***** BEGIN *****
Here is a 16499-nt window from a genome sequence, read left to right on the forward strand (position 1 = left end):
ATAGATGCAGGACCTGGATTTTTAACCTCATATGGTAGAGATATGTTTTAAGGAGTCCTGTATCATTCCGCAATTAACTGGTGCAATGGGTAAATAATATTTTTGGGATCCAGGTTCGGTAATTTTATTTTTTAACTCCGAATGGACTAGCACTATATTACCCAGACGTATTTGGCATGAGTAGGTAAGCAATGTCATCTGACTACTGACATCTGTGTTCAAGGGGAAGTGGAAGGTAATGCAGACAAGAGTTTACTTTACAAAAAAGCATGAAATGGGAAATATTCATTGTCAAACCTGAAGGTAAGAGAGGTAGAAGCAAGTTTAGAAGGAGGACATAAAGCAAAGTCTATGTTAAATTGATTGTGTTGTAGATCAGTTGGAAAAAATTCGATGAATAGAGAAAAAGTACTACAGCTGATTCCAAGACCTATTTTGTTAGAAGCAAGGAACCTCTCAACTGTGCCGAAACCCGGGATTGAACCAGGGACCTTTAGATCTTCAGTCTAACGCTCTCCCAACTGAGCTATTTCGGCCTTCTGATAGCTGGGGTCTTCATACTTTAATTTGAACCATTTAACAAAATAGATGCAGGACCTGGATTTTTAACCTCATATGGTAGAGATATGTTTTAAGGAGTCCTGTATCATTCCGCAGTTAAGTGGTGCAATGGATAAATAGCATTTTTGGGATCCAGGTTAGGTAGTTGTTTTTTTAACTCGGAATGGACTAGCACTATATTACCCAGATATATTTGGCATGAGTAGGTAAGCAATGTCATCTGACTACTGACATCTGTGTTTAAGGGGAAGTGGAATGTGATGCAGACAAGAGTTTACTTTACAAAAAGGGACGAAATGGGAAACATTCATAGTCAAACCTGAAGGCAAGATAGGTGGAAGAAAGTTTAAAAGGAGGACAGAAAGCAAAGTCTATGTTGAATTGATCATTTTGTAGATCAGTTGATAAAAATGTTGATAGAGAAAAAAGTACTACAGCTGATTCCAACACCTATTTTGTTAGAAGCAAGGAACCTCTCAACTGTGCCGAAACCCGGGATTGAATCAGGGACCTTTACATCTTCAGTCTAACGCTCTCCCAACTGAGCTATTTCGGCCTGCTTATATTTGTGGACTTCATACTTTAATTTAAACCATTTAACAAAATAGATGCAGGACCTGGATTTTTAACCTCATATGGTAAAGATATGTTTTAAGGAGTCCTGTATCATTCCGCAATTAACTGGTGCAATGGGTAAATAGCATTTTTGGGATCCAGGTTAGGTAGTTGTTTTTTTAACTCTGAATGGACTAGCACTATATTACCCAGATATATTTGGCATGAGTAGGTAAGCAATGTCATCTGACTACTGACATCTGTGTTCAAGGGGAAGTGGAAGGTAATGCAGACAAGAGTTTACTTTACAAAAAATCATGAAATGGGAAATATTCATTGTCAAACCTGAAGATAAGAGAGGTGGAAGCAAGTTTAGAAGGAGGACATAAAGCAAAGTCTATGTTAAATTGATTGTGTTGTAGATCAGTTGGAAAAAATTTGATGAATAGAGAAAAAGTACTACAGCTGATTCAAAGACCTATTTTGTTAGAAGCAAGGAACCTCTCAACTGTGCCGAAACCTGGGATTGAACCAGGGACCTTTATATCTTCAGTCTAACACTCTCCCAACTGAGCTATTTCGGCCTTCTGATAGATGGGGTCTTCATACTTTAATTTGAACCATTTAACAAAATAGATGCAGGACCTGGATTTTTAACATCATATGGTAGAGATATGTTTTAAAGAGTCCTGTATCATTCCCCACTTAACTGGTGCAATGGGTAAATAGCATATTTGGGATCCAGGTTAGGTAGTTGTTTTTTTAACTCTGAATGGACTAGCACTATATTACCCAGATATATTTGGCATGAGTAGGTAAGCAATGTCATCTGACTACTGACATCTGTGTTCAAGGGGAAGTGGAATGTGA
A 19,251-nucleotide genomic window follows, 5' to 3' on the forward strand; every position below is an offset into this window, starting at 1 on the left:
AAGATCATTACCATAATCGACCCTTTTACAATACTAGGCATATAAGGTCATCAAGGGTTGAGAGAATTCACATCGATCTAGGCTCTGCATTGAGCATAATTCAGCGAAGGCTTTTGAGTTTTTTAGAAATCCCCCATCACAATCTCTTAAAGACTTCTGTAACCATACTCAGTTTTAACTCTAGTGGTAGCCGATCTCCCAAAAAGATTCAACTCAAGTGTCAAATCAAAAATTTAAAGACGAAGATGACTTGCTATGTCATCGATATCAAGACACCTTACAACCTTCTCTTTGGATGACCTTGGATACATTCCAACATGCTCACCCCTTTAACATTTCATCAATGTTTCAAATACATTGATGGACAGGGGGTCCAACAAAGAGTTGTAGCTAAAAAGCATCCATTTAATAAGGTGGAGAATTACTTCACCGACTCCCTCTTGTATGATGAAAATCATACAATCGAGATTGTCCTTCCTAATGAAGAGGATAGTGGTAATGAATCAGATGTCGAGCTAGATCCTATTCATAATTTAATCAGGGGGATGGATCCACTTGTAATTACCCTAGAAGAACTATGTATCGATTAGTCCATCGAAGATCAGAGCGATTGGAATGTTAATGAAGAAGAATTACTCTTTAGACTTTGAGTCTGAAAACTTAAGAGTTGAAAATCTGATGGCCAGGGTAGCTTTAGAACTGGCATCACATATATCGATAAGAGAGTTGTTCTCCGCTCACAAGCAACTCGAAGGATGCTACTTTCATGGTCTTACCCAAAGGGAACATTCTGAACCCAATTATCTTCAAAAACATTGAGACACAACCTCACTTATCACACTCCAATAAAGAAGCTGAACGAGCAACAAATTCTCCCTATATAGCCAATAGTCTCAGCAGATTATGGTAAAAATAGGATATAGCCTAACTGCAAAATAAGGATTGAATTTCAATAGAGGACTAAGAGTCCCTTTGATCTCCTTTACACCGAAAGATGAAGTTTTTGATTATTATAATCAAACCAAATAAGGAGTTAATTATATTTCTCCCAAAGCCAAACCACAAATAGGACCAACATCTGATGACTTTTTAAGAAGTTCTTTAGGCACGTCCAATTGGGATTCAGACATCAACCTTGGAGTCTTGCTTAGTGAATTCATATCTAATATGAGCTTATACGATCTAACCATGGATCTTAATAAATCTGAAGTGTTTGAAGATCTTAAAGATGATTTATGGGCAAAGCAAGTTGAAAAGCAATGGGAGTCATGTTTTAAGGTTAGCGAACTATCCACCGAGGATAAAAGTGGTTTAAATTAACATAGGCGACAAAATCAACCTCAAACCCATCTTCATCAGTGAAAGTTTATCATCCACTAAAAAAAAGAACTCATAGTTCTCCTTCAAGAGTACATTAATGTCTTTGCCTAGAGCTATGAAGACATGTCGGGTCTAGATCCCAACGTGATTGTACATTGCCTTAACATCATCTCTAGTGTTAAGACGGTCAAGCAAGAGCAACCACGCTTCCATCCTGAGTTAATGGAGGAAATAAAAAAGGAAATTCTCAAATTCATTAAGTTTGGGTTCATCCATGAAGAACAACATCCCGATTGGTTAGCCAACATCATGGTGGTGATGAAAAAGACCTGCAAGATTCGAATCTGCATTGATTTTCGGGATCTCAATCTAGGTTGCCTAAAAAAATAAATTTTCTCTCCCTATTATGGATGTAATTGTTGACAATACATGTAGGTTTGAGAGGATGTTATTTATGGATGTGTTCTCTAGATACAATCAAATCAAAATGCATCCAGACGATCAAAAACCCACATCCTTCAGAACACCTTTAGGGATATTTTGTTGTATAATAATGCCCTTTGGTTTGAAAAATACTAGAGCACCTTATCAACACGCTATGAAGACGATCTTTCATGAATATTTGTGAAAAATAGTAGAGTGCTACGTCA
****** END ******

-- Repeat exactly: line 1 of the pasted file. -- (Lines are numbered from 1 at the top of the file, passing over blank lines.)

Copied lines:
Here is a 16499-nt window from a genome sequence, read left to right on the forward strand (position 1 = left end):